It is simple enough: when you first begin to notice symptoms which seem abnormal or unexpected or troubling, jot down these sensations on a piece of paper or a notes “app” on your smart phone. The more detail the better. This journal may well provide critically important information for your doctors but also for your attorney as he or she prepares a settlement package or a lawsuit. A person who has been injured by a harmful drug can recover money “damages” in a category known as pain and suffering. A symptoms/pain/well-being journal can provide extremely valuable information to an attorney putting together the best case for you in the event you have a viable claim against a pharmaceutical company for a potentially dangerous drug like Invokana.
4. Keep Careful Record of Medical Bills, Out-of-Pocket Expenses, and Time Missed from Work.
Keep accurate records of all bills incurred and any out-of-pocket expenses you are paying for your medical care related to injuries suffered from Invokana, including inpatient treatment, surgeries, recovery, rehabilitation, other medications, etc. In some cases, drug companies will pay the out-of-pocket expenses of a victim of a failed prescription medication. Finally, keep detailed records of all time missed from your employment, including sick days you were forced to spend, and days out of work for which you lost compensation.
5. Find an Attorney You Trust.
This step is very important and not easy. Do your research on the attorney and take your time with this important decision. If the first lawyer you call is not a good fit, you can easily move on to the next lawyer. Of course, you can always call me (919.546.8788).
6. File a Lawsuit Against the Makers of Invokana.
The primary legal argument of the plaintiffs is that Janssen did not adequately warn them or their doctors of the risks associated with taking Invokana. Had these injured people been warned about these risks, they could have chosen an alternative method of treating their Type 2 diabetes.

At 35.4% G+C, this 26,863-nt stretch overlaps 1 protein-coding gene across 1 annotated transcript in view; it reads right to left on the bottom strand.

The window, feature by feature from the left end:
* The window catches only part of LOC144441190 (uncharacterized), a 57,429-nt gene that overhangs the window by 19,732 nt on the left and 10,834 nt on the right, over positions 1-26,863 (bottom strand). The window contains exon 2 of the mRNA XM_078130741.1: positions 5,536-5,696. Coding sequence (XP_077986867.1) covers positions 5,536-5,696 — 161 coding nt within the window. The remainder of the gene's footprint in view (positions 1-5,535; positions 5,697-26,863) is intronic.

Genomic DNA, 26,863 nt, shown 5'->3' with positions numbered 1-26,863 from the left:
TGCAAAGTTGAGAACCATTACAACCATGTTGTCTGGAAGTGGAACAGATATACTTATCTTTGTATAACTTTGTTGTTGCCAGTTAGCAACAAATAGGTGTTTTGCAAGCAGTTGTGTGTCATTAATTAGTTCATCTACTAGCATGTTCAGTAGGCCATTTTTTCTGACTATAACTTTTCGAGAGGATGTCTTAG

The Invokana federal lawsuits have been placed into a multi-district litigation, or MDL. The purpose of this consolidation is to allow for a more efficient pretrial litigation process and perhaps facilitate a potential settlement. The cases are currently in the “discovery phase,” which will take several months to complete. The pretrial work must run its course and that can take a while. The discovery process occurs when both sides share information that may be used at trial. In large cases involving corporate defendants like Janssen and J&J, the discovery process can be the most time consuming and expensive part of the lawsuit.
In the Invokana MDL, the judge intends to have three bellwether trial cases chosen by January 2018, with the first bellwether trial beginning in September 2018.
Note: I am not a doctor. As a product liability lawyer, I can’t diagnose your health issues and cannot connect any injury you may have suffered to Invokana or to any other drug. Please see your doctor immediately if you suffer any negative health issue (related to Invokana or another drug).